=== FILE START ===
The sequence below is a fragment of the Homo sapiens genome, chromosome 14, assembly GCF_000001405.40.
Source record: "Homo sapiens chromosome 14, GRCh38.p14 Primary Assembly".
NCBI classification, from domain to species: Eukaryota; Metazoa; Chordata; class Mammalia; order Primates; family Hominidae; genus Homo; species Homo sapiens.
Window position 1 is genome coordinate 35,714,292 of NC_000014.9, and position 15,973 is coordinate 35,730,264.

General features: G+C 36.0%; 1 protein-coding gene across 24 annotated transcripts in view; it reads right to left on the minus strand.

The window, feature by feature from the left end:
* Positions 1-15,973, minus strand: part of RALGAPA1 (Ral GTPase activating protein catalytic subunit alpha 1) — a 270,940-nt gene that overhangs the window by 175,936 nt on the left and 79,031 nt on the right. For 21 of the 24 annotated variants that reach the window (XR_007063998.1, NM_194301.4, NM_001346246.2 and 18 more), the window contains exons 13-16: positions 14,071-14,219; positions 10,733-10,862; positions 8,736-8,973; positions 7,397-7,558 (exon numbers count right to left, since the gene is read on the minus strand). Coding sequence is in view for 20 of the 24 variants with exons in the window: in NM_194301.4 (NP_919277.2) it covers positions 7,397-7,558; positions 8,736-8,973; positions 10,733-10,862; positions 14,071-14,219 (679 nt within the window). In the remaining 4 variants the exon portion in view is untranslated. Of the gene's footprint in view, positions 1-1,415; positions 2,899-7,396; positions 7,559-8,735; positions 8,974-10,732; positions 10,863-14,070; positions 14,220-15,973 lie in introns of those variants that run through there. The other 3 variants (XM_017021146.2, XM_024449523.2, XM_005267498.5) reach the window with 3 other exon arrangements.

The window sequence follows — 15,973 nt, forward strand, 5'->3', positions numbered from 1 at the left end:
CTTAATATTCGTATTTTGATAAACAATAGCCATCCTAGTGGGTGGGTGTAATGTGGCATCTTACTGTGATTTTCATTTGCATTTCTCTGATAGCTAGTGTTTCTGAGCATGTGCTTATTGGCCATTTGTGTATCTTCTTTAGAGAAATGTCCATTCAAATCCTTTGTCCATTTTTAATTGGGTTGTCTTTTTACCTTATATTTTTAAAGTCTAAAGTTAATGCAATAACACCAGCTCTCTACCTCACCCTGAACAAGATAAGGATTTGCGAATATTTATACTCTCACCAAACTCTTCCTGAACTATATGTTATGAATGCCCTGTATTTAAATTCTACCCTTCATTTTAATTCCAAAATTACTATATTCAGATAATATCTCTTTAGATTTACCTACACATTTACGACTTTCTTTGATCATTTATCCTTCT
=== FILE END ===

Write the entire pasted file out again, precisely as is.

The sequence below is a fragment of the Homo sapiens genome, chromosome 14, assembly GCF_000001405.40.
Source record: "Homo sapiens chromosome 14, GRCh38.p14 Primary Assembly".
NCBI classification, from domain to species: Eukaryota; Metazoa; Chordata; class Mammalia; order Primates; family Hominidae; genus Homo; species Homo sapiens.
Window position 1 is genome coordinate 35,714,292 of NC_000014.9, and position 15,973 is coordinate 35,730,264.

General features: G+C 36.0%; 1 protein-coding gene across 24 annotated transcripts in view; it reads right to left on the minus strand.

The window, feature by feature from the left end:
* Positions 1-15,973, minus strand: part of RALGAPA1 (Ral GTPase activating protein catalytic subunit alpha 1) — a 270,940-nt gene that overhangs the window by 175,936 nt on the left and 79,031 nt on the right. For 21 of the 24 annotated variants that reach the window (XR_007063998.1, NM_194301.4, NM_001346246.2 and 18 more), the window contains exons 13-16: positions 14,071-14,219; positions 10,733-10,862; positions 8,736-8,973; positions 7,397-7,558 (exon numbers count right to left, since the gene is read on the minus strand). Coding sequence is in view for 20 of the 24 variants with exons in the window: in NM_194301.4 (NP_919277.2) it covers positions 7,397-7,558; positions 8,736-8,973; positions 10,733-10,862; positions 14,071-14,219 (679 nt within the window). In the remaining 4 variants the exon portion in view is untranslated. Of the gene's footprint in view, positions 1-1,415; positions 2,899-7,396; positions 7,559-8,735; positions 8,974-10,732; positions 10,863-14,070; positions 14,220-15,973 lie in introns of those variants that run through there. The other 3 variants (XM_017021146.2, XM_024449523.2, XM_005267498.5) reach the window with 3 other exon arrangements.

The window sequence follows — 15,973 nt, forward strand, 5'->3', positions numbered from 1 at the left end:
CTTAATATTCGTATTTTGATAAACAATAGCCATCCTAGTGGGTGGGTGTAATGTGGCATCTTACTGTGATTTTCATTTGCATTTCTCTGATAGCTAGTGTTTCTGAGCATGTGCTTATTGGCCATTTGTGTATCTTCTTTAGAGAAATGTCCATTCAAATCCTTTGTCCATTTTTAATTGGGTTGTCTTTTTACCTTATATTTTTAAAGTCTAAAGTTAATGCAATAACACCAGCTCTCTACCTCACCCTGAACAAGATAAGGATTTGCGAATATTTATACTCTCACCAAACTCTTCCTGAACTATATGTTATGAATGCCCTGTATTTAAATTCTACCCTTCATTTTAATTCCAAAATTACTATATTCAGATAATATCTCTTTAGATTTACCTACACATTTACGACTTTCTTTGATCATTTATCCTTCT